The best way to protect the UK’s internal market and the devolution settlement is by collaboration and cooperation, writes Jeremy Miles MS.
The UK Government’s post-Brexit vision is a power grab to tie Wales to the Conservatives’ trade deals, writes Adam Price.
Rhiannon White writes that we cannot be constrained by our traditional understanding of theatre.
The Institute of Welsh Affairs is pleased to announce the appointment of four new Trustees to the Board of the
Public Service Media has adapted well and shown its value during this crisis but the biggest challenges are up ahead, writes Owen Evans.
Helen Mary Jones writes that a Welsh Child Payment of £35 a week to children in poverty will be the priority for a Plaid Cymru government.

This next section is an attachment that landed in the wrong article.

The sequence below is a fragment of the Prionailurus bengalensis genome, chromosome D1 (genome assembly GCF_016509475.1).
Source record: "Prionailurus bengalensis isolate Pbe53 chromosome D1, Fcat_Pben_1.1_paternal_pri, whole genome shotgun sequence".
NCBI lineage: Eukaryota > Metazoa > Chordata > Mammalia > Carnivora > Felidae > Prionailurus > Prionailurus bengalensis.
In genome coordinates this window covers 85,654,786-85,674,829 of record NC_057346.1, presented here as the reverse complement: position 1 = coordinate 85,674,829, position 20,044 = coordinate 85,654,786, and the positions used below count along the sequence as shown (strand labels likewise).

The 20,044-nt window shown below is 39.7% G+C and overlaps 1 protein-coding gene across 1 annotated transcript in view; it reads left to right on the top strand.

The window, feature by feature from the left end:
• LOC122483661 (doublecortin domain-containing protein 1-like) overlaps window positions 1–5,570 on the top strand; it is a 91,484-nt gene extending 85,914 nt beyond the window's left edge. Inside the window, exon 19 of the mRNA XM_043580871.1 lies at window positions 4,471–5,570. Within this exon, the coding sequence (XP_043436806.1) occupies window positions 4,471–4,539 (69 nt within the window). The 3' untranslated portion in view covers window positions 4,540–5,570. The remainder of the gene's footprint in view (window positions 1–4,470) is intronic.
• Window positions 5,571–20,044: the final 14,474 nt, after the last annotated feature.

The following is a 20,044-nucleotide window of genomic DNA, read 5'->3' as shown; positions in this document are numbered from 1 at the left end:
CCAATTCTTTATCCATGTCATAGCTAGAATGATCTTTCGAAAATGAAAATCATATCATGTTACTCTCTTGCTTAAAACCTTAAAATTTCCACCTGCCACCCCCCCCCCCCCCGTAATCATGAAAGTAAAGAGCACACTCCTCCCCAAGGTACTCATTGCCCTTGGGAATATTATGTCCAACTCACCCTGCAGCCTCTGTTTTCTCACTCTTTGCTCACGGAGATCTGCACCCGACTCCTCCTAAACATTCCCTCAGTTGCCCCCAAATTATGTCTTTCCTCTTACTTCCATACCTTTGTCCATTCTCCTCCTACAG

Wales has immense potential in the clean energy transition but it will only work with a strategy for connecting them up, argues Sanjoy Sen.
Coronavirus needs a global response to alleviate the suffering of the world’s poorest and the people of Wales have an important part to play, writes Rachel Cable.
Greening our workplaces, bio-corridors and biodiversity action plans need to compliment a green new deal, writes Robert Chapman.
Abolishing the Senedd is a risible policy, but the response to the proposal is motivated by issues beyond the technicalities of devolution, writes Ioan Phillips.
Theo Davies-Lewis looks at the first Senedd debate on the right to hold an independence referendum.
In an open letter, Remain campaigners call for Welsh Conservative MPs to stick to their promises.
Protections for renters elapse on 23 August and renter security must be a priority, argues Rebecca Woolley.
Gwyneth Sweatman writes that although it might not have dominated headlines, the recent changes to the Welsh Parliament could well have profound effects.
Dr Brian Merfyn Jones and Dr Edward Thomas Jones argue that independence is desirable and that our existing devolved structures should be utilised to prepare Wales.